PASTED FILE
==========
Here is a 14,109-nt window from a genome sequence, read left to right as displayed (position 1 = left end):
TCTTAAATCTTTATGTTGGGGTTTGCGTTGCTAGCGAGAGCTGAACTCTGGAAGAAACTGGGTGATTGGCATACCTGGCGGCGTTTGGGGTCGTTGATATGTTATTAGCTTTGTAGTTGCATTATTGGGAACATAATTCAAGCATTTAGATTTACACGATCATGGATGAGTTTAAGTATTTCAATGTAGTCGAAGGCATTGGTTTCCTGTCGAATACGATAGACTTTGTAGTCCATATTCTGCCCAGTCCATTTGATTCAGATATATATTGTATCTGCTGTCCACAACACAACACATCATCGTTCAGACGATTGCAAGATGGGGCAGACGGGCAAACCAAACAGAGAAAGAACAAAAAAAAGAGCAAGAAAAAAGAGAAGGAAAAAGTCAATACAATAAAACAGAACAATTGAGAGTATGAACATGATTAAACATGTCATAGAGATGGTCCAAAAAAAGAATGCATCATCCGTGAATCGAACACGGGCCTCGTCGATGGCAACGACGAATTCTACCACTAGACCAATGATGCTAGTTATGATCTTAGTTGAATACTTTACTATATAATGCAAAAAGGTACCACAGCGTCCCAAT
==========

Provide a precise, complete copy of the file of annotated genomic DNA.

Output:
Here is a 14,109-nt window from a genome sequence, read left to right as displayed (position 1 = left end):
TCTTAAATCTTTATGTTGGGGTTTGCGTTGCTAGCGAGAGCTGAACTCTGGAAGAAACTGGGTGATTGGCATACCTGGCGGCGTTTGGGGTCGTTGATATGTTATTAGCTTTGTAGTTGCATTATTGGGAACATAATTCAAGCATTTAGATTTACACGATCATGGATGAGTTTAAGTATTTCAATGTAGTCGAAGGCATTGGTTTCCTGTCGAATACGATAGACTTTGTAGTCCATATTCTGCCCAGTCCATTTGATTCAGATATATATTGTATCTGCTGTCCACAACACAACACATCATCGTTCAGACGATTGCAAGATGGGGCAGACGGGCAAACCAAACAGAGAAAGAACAAAAAAAAGAGCAAGAAAAAAGAGAAGGAAAAAGTCAATACAATAAAACAGAACAATTGAGAGTATGAACATGATTAAACATGTCATAGAGATGGTCCAAAAAAAGAATGCATCATCCGTGAATCGAACACGGGCCTCGTCGATGGCAACGACGAATTCTACCACTAGACCAATGATGCTAGTTATGATCTTAGTTGAATACTTTACTATATAATGCAAAAAGGTACCACAGCGTCCCAAT